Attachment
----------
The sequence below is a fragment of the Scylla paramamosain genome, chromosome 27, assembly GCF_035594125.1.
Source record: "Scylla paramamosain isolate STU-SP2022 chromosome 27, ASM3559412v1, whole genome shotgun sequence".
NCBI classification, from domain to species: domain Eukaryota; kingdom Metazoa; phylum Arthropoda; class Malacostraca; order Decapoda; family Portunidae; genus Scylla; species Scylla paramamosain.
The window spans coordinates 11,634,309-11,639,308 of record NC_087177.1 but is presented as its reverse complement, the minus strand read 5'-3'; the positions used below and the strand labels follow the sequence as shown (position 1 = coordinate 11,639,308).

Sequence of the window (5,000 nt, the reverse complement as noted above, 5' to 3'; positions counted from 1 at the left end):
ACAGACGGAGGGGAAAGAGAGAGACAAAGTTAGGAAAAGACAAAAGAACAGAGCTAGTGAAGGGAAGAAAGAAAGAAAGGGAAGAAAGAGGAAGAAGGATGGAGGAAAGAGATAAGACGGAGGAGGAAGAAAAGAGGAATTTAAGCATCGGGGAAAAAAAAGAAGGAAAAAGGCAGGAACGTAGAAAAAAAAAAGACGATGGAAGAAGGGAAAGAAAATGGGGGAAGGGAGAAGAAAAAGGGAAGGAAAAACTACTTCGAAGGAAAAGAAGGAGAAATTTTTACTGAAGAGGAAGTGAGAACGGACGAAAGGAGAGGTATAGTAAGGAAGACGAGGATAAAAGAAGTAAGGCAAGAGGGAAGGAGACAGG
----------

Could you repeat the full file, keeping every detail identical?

The sequence below is a fragment of the Scylla paramamosain genome, chromosome 27, assembly GCF_035594125.1.
Source record: "Scylla paramamosain isolate STU-SP2022 chromosome 27, ASM3559412v1, whole genome shotgun sequence".
NCBI classification, from domain to species: domain Eukaryota; kingdom Metazoa; phylum Arthropoda; class Malacostraca; order Decapoda; family Portunidae; genus Scylla; species Scylla paramamosain.
The window spans coordinates 11,634,309-11,639,308 of record NC_087177.1 but is presented as its reverse complement, the minus strand read 5'-3'; the positions used below and the strand labels follow the sequence as shown (position 1 = coordinate 11,639,308).

Sequence of the window (5,000 nt, the reverse complement as noted above, 5' to 3'; positions counted from 1 at the left end):
ACAGACGGAGGGGAAAGAGAGAGACAAAGTTAGGAAAAGACAAAAGAACAGAGCTAGTGAAGGGAAGAAAGAAAGAAAGGGAAGAAAGAGGAAGAAGGATGGAGGAAAGAGATAAGACGGAGGAGGAAGAAAAGAGGAATTTAAGCATCGGGGAAAAAAAAGAAGGAAAAAGGCAGGAACGTAGAAAAAAAAAAGACGATGGAAGAAGGGAAAGAAAATGGGGGAAGGGAGAAGAAAAAGGGAAGGAAAAACTACTTCGAAGGAAAAGAAGGAGAAATTTTTACTGAAGAGGAAGTGAGAACGGACGAAAGGAGAGGTATAGTAAGGAAGACGAGGATAAAAGAAGTAAGGCAAGAGGGAAGGAGACAGG